First, make sure that you have the right lighting. In most cases, natural light is best, but if you can’t get enough natural light in your room, you may have to use an artificial light source. If you’re using an artificial light source, make sure that it’s not too bright or too dark—you want to see all of your face in the frame. You don’t want shadows from this light source either; they can be distracting.

Use the Right Audio Tools

The next thing is sound quality: make sure that your microphone picks up your voice clearly without any background noise like traffic or other people talking. You can also add music or other sounds overtop of your voice; just make sure that these sounds aren’t too loud or they may drown out what you’re saying.

It’s worth acknowledging that the tools above may cost money, which can be a barrier. If this is the case for you, try your best to find free resources. With a recognition that technology and video mediums are important, many libraries, high schools, and colleges/universities invest in these tools for students to use. You may be able to rent high quality equipment at no cost, which is a huge benefit. You may also consider borrowing equipment from someone you know.

Consider a Script

It goes without saying that a major step in creating a video is to decide what you’ll say.

Once you have an idea of what you want to communicate, write a script. This will help ensure that all of the important details are included in your video submission and that it flows well from beginning to end. It’s also helpful to have a script if there is a strict time limit on the video length.

Once you have written out a script, record yourself reading it aloud and listen back (or ask someone else to watch and listen). Make sure that everything sounds natural and flows smoothly from start to finish. If something doesn’t sound right, go back and tweak it until it does! You may even want to re-record certain parts if needed (like if there’s a mistake or pause). You may also consider experimenting with different camera angles or lighting effects during certain parts of your script if you think it can enhance your message.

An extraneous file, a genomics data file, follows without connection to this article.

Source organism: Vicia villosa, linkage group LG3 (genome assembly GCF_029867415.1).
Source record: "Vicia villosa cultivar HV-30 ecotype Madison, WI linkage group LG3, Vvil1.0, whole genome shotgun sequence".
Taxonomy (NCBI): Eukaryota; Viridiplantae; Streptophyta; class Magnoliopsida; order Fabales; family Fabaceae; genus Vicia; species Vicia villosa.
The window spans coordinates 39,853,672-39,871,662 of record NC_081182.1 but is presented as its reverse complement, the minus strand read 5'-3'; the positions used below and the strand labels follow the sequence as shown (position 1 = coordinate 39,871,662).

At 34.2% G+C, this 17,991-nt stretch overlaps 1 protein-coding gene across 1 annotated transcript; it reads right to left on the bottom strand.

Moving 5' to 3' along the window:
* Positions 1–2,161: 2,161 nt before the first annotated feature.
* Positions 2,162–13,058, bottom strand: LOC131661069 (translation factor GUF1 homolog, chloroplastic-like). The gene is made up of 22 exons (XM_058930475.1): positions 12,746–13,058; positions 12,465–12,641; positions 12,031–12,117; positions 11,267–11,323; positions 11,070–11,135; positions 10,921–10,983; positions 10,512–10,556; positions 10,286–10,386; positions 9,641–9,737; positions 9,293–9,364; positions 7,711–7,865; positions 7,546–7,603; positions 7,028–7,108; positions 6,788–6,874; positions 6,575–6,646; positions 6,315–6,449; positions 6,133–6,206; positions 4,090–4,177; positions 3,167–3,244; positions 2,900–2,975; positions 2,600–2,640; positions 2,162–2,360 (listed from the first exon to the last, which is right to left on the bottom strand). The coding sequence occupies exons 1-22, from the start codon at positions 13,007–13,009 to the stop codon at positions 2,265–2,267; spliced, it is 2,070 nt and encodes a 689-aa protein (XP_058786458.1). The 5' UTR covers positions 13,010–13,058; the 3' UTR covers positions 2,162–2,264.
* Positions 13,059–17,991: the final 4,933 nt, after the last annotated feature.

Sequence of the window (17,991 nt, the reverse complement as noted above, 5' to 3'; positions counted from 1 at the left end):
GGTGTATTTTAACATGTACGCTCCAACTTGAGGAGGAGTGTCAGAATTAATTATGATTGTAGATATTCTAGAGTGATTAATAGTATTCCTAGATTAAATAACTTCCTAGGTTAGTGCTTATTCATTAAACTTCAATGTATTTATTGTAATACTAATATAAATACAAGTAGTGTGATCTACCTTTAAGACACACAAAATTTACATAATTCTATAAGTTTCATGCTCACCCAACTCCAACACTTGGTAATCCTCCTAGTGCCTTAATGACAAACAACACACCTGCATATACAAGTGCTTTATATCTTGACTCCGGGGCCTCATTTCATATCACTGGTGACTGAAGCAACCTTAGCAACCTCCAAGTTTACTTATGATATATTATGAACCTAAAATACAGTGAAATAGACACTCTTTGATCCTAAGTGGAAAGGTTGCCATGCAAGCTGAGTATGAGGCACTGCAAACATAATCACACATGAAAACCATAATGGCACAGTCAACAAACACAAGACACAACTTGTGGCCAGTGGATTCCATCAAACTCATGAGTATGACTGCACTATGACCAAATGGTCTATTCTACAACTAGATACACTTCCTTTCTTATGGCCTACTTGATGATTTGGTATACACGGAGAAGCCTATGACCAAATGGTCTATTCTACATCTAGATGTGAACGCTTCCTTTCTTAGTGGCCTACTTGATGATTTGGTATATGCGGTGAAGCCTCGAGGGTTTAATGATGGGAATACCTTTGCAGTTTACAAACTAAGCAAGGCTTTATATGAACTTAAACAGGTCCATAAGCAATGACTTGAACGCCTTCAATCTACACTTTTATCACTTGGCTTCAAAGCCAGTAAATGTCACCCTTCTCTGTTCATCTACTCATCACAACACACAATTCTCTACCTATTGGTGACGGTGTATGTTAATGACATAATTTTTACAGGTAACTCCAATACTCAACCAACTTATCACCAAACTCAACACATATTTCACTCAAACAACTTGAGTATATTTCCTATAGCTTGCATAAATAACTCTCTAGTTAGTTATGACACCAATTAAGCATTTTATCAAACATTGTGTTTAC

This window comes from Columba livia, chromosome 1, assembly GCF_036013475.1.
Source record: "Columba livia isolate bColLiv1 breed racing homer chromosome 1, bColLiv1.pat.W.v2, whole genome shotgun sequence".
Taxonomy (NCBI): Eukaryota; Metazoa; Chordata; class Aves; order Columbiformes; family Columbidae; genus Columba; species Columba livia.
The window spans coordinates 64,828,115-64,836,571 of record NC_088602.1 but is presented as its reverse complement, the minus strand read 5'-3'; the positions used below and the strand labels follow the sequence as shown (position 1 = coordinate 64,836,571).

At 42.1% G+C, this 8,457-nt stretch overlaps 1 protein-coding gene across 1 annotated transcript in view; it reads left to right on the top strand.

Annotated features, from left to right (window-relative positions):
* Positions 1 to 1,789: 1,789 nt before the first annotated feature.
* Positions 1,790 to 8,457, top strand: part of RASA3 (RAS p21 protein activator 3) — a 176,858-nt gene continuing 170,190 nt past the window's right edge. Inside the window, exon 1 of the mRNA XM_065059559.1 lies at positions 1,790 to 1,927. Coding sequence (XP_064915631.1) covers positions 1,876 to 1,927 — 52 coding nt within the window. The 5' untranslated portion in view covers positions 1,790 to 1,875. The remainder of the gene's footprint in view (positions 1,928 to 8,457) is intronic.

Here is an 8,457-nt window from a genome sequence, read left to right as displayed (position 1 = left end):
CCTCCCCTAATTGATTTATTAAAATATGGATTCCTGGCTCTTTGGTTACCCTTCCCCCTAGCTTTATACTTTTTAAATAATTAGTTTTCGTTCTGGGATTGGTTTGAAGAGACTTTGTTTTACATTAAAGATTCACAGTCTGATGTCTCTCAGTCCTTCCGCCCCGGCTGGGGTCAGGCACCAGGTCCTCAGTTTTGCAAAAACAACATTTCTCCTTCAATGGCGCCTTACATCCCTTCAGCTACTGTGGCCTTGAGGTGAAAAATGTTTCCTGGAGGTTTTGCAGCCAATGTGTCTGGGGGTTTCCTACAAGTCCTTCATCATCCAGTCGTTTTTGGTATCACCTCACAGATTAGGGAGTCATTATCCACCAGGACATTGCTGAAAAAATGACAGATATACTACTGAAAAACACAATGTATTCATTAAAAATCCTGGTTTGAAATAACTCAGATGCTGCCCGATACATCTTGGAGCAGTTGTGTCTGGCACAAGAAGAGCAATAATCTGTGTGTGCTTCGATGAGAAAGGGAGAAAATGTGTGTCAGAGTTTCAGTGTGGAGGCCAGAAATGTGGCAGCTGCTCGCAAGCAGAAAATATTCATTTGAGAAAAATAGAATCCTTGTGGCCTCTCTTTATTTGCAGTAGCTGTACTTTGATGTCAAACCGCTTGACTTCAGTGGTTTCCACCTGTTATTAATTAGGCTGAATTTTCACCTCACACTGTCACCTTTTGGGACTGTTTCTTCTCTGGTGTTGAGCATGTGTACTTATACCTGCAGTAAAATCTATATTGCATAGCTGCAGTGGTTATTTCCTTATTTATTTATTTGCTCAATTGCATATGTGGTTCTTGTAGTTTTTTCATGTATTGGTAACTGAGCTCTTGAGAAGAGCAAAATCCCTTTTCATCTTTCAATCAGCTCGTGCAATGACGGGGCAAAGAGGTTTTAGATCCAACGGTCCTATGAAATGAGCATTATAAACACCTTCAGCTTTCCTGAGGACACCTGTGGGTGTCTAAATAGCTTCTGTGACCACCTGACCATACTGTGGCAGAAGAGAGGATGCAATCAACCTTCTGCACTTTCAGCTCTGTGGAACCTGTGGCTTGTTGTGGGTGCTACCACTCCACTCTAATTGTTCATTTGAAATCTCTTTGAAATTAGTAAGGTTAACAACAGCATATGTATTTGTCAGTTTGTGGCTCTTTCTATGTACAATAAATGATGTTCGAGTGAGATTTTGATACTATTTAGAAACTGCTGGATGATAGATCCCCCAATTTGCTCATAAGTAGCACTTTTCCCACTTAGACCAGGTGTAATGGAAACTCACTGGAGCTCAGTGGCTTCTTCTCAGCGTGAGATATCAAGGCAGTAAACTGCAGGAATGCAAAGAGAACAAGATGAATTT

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Video Submissions Can Use Free B-Roll from Websites

When creating a video submission for a scholarship, you can consider using free B-roll resources.

B-roll is the footage that goes along with your main narrative as it helps to illustrate what you are saying. It can be shots of the location where you completed your work or it could be clips of people doing what they do in their day-to-day lives.

The important thing to remember when using B-roll is that it should support the narrative and not detract from it. If you use the wrong kind of B-roll, then you may end up sending out an application that confuses your audience rather than convincing them that you deserve a scholarship.